Obama and the Psychology of a Country

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Stephen Hayes, an investigative reporter for The Weekly Standard, reports that Obama Administration scandals around war-on-terror intelligence are nothing new:

Readers of this magazine are familiar with the story of the documents obtained in the raid that killed Osama bin Laden. The Sensitive Site Exploitation team on the raid collected more than a million documents​—​papers, computer hard drives, audio and video recordings. Top Obama administration officials at first touted the cache as the greatest collection of terrorist materials ever captured in a single raid and boasted that the contents would fill a “small college library.” An interagency intelligence team, led by the CIA, conducted the initial triage​—​including keyword searches of the collection for actionable intelligence. And then, according to senior U.S. intelligence officials with firsthand knowledge of the controversy, the documents sat largely untouched for as long as a year. The CIA retained “executive authority” over the documents, and when analysts from other agencies requested access to them, the CIA denied it​—​repeatedly.

After a bitter interagency dispute, James Clapper, director of national intelligence, allowed analysts from CENTCOM and the Defense Intelligence Agency to have time-limited, read-only access to the documents. What they found was fascinating and alarming. Much of what these analysts were seeing​—​directly from Osama bin Laden and other al Qaeda leaders​—​contradicted what the president and top administration officials were saying publicly.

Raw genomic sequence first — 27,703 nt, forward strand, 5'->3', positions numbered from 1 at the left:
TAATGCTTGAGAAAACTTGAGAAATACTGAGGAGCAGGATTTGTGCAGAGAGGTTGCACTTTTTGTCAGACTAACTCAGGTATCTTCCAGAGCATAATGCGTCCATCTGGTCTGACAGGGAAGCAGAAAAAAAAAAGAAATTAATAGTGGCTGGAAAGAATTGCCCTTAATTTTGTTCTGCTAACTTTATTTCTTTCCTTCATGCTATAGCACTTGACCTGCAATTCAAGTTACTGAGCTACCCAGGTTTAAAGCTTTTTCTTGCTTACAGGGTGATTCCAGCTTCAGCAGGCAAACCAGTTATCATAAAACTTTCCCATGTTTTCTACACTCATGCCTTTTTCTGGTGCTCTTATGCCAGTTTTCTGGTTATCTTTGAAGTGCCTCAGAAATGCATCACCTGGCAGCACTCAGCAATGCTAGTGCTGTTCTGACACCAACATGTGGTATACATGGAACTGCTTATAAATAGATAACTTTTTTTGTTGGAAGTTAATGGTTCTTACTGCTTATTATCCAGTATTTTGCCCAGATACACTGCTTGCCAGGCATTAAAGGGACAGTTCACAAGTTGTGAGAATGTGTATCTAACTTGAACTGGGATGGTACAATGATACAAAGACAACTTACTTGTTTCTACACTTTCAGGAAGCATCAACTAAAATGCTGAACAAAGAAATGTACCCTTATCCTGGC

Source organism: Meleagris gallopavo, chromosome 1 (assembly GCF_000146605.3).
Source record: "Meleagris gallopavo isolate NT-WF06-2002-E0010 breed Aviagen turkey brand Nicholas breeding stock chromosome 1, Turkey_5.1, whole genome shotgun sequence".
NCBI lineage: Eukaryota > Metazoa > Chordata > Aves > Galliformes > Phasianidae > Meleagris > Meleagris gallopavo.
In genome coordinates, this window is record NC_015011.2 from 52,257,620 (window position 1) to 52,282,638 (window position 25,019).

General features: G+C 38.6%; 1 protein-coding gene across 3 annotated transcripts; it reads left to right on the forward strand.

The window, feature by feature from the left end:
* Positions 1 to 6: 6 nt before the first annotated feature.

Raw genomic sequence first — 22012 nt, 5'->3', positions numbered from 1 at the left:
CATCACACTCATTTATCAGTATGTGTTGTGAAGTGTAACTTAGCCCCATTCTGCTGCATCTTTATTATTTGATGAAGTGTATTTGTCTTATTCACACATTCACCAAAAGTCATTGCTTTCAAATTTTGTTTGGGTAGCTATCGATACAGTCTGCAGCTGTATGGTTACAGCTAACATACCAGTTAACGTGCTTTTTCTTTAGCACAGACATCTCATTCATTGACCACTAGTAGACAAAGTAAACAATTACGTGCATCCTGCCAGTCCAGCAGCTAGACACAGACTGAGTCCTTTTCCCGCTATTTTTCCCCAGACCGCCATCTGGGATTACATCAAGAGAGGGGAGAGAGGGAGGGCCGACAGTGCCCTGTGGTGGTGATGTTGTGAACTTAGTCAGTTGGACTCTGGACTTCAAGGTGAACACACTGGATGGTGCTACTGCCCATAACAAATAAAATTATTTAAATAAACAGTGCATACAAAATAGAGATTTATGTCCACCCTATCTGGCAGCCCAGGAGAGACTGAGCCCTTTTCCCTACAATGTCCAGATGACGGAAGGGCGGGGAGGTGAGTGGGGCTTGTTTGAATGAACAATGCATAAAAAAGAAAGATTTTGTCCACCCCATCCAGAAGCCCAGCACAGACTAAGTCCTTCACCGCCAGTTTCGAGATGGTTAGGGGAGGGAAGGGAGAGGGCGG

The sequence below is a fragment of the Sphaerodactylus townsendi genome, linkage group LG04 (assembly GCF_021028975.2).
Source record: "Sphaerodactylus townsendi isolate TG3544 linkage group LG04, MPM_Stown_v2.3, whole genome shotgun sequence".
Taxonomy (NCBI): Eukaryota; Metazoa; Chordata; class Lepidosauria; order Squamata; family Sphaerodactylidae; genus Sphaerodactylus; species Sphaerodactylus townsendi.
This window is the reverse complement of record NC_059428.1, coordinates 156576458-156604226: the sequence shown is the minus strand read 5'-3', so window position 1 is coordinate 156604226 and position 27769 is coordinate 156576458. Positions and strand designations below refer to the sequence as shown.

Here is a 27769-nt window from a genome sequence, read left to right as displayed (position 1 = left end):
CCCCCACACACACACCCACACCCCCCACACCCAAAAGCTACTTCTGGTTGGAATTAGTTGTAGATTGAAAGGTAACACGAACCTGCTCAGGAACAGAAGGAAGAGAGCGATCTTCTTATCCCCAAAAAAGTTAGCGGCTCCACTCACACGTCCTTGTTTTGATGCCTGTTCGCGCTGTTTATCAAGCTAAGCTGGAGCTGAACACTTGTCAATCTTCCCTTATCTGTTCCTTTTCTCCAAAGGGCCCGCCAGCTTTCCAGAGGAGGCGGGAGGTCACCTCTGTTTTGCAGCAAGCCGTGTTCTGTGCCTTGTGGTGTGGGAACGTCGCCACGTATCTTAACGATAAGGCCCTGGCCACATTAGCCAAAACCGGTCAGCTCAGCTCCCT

The issue has bubbled up, again, because “more than 50 intelligence analysis” have come forward with complaints that their findings have been altered somewhere high up the chain of command.  Want to bet more Americans know that Donald Trump made fun of a disabled reporter than that some higher-ups in the president’s administration appear to have modified intelligence and stonewalled analysts for the sake of the president’s reelection campaign?

Political bias is clearly in play when it comes to what stories mainstream journalists pursue and how they frame them, but some of the blame falls on the market, as well.  A great number of people have voted for Barack Obama, and the more decisively he proves to be an ideological and functionally incompetent charlatan, the less they’d be inclined to pay attention to his performance.  Meanwhile, others have now more than once been through the exhausting process of learning about some major scandal, fighting back against the mainstream spin and public incredulity, and watching the whole thing fade into the surge of another scandal.

So, the country has pretty much settled into an understanding that the president is a terrible amplifier of an untrustworthy government, and that it’s ultimately voters’ fault.  People don’t want the blame, and they don’t want to change the unhealthy impulses that will inevitably lead to our current political condition.  The attitude is therefore to turn away while the bumbler-in-chief finishes out his term and just hope for something better next time around.

That would certainly fit Pew poll results showing only 19% trust in government and only 34% trust in the general public, but a majority still want the government to do things for them.



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